The Fyshwick Business Association has turned the heat up on the ACT’s major parties, calling for clear policy positions opposing current and future waste proposals for the southside light industrial and retail precinct.
A month out from the official polling day and as submissions close for the draft Environmental Impact Study from Sydney-based Hi-Quality for its proposed multi-stream industrial waste facility in Tennant Street, association president Rob Evans said the parties should support the development of a master plan for Fyshwick.
He said the master plan should exclude the Hi-Quality and Capital Recycling Solutions proposals in Ipswich Street.
Mr Evans attacked Labor’s Chris Steel for his pre-election opposition to the CRS plant, and the wording he used to state Labor’s position, saying it left the door open to its development application still being approved.
He said the minister for environment and planning Mick Gentleman should declare that he would use his call-in powers if re-elected and still planning minister to reject the proposals.
”We’ve been fighting this for three years and at the 11th hour they’re coming out with a position. It’s not good enough,” he said.
”We don’t have confidence in the current planning process and don’t have confidence in the wording used by Mr Steel – that they’re going to look for options to oppose this.
”Well, there’s an option there and we’re asking them to use it.”
The ACT Greens have called for a moratorium on waste proposals in Fyshwick and a planning review, while the Liberals have said they do not support the CRS proposal in its current form.
Elizabeth Lee has also sponsored a Legislative Assembly petition calling on the government to reject present and future waste proposals in Fyshwick. It has gathered more than 1650 supporters, enough to force the Assembly to deal with the matter.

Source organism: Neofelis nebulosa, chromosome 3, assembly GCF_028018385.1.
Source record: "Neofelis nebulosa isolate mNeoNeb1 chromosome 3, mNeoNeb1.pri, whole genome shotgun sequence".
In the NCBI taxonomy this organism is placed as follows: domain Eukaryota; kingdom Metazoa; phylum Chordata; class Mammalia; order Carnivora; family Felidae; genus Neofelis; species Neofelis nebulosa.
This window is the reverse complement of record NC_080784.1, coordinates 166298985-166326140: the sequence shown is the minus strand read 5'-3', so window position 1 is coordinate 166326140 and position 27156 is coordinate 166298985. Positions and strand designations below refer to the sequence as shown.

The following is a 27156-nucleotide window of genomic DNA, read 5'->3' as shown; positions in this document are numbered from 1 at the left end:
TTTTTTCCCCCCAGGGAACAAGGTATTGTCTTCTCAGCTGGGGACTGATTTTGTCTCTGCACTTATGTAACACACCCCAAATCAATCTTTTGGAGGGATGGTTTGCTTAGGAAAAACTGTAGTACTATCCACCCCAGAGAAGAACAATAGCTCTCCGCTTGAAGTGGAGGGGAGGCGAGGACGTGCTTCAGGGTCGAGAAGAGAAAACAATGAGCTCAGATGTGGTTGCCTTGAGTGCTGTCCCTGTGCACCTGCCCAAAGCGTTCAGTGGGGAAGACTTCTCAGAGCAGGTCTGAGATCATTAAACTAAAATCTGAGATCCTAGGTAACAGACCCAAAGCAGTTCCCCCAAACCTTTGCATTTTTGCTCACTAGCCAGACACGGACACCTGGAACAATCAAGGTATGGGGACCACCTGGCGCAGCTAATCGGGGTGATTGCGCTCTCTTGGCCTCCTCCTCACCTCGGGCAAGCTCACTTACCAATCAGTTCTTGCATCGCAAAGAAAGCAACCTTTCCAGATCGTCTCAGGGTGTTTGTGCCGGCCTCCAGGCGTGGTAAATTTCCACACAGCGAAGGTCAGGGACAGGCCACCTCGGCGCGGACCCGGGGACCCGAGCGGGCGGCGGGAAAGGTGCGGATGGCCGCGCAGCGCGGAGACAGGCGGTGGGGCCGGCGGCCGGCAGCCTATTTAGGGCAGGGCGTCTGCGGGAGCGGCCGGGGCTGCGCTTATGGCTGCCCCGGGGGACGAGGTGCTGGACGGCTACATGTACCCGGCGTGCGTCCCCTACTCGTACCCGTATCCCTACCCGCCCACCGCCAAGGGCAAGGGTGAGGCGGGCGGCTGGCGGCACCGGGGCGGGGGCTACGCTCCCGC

Mr Evans is hopeful the Liberals will provide a comprehensive policy position on Fyshwick during the campaign.
Region Media has asked for the party to state its position.
Mr Evans said the parties should commit to the development of a master plan for Fyshwick which excludes large-scale waste proposals that are no longer appropriate for a suburb with a changing commercial profile.
”Fyshwick has evolved on its own over the past 20 years and modernised over past 20 years,” he said.
Asked whether the campaign against the proposals would deter investment in Fyshwick, Mr Evans said what the precinct needed was planning clarity, as did the industrial suburb of Hume where waste facilities should be located.
”The action that deters investment is a lack of policy and planning,” he said. ”Businesses are within their rights to propose businesses such as these, and it should have been clear in the planning policies that Fyshwick is inappropriate for that type of scale.”
Mr Evans, who owns the neighbouring ALLBIDS online auction business, has been battling the CRS plans for three years, forming the association in the process and now leading the fight, along with inner south community groups, against large-scale waste processing in Fyshwick.
This also includes Access Recycling’s proposal for a fragmentiser to process car bodies.
The battle for Fyshwick centres on traffic impacts from increased truck movements and concerns about odour, air quality, contamination and fire risks.
Mr Evans said the Hi-Quality proposal, in particular, would result in more than 1400 vehicle movements a day, or more than 140 an hour, and cause chaos, especially at the choke point outside Bunnings.
He said that number of 19-metre long trucks coming and going was simply not compatible with other businesses in Fyshwick.
”Businesses can’t coexist with that scale of industry,” he said.
Both proponents say their traffic modelling suggest that the road system could cope with the increased movements and that mitigation strategies would deal with the other concerns.